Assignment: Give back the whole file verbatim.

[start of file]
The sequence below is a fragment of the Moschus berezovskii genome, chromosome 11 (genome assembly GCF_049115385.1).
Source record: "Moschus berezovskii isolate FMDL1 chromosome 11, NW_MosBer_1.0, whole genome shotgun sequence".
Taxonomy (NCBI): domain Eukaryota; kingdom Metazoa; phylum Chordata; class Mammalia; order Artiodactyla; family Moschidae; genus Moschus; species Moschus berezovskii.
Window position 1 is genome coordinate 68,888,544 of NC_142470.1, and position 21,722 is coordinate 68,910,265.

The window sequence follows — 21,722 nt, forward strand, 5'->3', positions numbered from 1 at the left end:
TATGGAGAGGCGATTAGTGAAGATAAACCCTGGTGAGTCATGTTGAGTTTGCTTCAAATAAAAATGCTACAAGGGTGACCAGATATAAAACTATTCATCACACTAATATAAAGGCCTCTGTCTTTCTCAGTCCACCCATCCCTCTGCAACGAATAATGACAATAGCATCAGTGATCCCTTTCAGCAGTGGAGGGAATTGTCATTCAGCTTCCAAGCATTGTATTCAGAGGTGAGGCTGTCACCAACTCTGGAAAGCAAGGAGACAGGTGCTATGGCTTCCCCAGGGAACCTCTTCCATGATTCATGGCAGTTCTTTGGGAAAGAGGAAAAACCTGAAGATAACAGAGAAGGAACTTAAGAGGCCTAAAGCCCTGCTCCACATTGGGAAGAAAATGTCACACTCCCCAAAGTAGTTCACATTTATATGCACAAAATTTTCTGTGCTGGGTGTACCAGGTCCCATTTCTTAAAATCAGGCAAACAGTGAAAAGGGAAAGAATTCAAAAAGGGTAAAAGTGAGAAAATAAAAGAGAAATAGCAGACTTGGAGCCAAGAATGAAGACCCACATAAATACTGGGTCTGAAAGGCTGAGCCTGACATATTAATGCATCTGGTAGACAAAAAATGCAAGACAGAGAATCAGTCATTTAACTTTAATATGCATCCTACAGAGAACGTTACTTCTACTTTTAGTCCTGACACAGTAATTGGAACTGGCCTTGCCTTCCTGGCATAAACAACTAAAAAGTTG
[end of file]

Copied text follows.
The sequence below is a fragment of the Moschus berezovskii genome, chromosome 11 (genome assembly GCF_049115385.1).
Source record: "Moschus berezovskii isolate FMDL1 chromosome 11, NW_MosBer_1.0, whole genome shotgun sequence".
Taxonomy (NCBI): domain Eukaryota; kingdom Metazoa; phylum Chordata; class Mammalia; order Artiodactyla; family Moschidae; genus Moschus; species Moschus berezovskii.
Window position 1 is genome coordinate 68,888,544 of NC_142470.1, and position 21,722 is coordinate 68,910,265.

The window sequence follows — 21,722 nt, forward strand, 5'->3', positions numbered from 1 at the left end:
TATGGAGAGGCGATTAGTGAAGATAAACCCTGGTGAGTCATGTTGAGTTTGCTTCAAATAAAAATGCTACAAGGGTGACCAGATATAAAACTATTCATCACACTAATATAAAGGCCTCTGTCTTTCTCAGTCCACCCATCCCTCTGCAACGAATAATGACAATAGCATCAGTGATCCCTTTCAGCAGTGGAGGGAATTGTCATTCAGCTTCCAAGCATTGTATTCAGAGGTGAGGCTGTCACCAACTCTGGAAAGCAAGGAGACAGGTGCTATGGCTTCCCCAGGGAACCTCTTCCATGATTCATGGCAGTTCTTTGGGAAAGAGGAAAAACCTGAAGATAACAGAGAAGGAACTTAAGAGGCCTAAAGCCCTGCTCCACATTGGGAAGAAAATGTCACACTCCCCAAAGTAGTTCACATTTATATGCACAAAATTTTCTGTGCTGGGTGTACCAGGTCCCATTTCTTAAAATCAGGCAAACAGTGAAAAGGGAAAGAATTCAAAAAGGGTAAAAGTGAGAAAATAAAAGAGAAATAGCAGACTTGGAGCCAAGAATGAAGACCCACATAAATACTGGGTCTGAAAGGCTGAGCCTGACATATTAATGCATCTGGTAGACAAAAAATGCAAGACAGAGAATCAGTCATTTAACTTTAATATGCATCCTACAGAGAACGTTACTTCTACTTTTAGTCCTGACACAGTAATTGGAACTGGCCTTGCCTTCCTGGCATAAACAACTAAAAAGTTG